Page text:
The cast utilized the minimal use of props to help the audience conceptualize each setting in its different era. Whether it be the riots of 13th May or Malaysia’s Declaration of Independence, I was able to successfully visualise each scene with the help of the lights, the sound design and dialogue.
However, despite the clever use of dialogue to build each scene, the first thing which strikes me is how forcefully enthusiastic the actors’ acting is. It reminds me of the exuberant and wide-eyed acting often found in Broadway, though executed mediocrely.
Though loud and well-enunciated, the actors fail to deliver their lines naturally. It becomes particularly evident with the Chinese accent, actors Jason Yu and Ang Kai Bing have chosen to adopt. The script comes across to be exaggeratively Malaysian.
In times of panic and suspense, their acting seems to be well-suited. However, that impression does not linger for long.
The play educates the audience on the various hallmarks and struggles of Malaysian history through the interactions between the actors. However, the question of whether or not the play seems to be well-written is debatable.
The script, as it stands alone, is incredibly informative and insightful. It points out various issues and problems with the attitude Malaysians possess towards the country and politics. Illustrating how millennials still hoard some racism in their insensitive jokes or Malaysian’s unsustainable faux care for politics during elections, the play brings attention to the progress that still needs to be made despite all the progress that has been made so far. However, it falls short to be as entertaining as it hopes as some parts seemed awkward and questionable. Nevertheless, this factor could have been influenced by the actors and their inability to instill candidness into their acting.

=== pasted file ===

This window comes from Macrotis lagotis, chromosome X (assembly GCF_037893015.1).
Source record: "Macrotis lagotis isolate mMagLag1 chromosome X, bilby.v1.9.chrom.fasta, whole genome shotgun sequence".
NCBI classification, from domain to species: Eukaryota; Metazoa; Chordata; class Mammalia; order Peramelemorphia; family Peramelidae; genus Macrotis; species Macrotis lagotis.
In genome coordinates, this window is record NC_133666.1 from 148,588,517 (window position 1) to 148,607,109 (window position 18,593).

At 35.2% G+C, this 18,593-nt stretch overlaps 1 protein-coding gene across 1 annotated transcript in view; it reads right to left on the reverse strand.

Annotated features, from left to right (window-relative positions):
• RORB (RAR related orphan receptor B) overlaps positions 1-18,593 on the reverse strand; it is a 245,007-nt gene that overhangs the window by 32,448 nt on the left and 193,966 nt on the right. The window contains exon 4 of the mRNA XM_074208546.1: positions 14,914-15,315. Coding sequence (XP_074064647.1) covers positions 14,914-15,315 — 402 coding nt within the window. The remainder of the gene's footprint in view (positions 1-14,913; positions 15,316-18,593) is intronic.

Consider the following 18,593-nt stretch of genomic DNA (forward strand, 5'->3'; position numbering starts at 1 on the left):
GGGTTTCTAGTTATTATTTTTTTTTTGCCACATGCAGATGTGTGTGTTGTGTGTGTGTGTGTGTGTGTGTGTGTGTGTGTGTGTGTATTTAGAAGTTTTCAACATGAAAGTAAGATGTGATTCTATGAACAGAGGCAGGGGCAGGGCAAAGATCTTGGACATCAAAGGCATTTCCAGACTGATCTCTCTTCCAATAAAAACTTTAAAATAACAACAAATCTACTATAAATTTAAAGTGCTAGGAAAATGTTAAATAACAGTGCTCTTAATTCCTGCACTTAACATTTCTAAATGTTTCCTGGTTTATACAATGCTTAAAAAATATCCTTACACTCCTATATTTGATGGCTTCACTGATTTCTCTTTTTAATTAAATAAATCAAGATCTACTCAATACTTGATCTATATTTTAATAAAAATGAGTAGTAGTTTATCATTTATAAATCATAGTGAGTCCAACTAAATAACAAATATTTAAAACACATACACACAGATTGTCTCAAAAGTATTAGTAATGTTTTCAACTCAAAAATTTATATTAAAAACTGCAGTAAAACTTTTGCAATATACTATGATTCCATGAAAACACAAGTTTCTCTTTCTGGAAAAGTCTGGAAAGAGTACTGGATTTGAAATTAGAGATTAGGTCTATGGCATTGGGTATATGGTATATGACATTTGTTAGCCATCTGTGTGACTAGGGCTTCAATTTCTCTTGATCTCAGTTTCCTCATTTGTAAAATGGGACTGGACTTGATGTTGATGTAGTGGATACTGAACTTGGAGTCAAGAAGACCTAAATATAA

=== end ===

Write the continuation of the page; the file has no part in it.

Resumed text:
Moreover, it was recognized that throughout the show, the play makes its attempts at being comedic. Though some did garner some laughs, some jokes were overused and untimely made in my opinion. The comedic timing of the jokes throughout the play could have been arranged to flow and fit better to the show.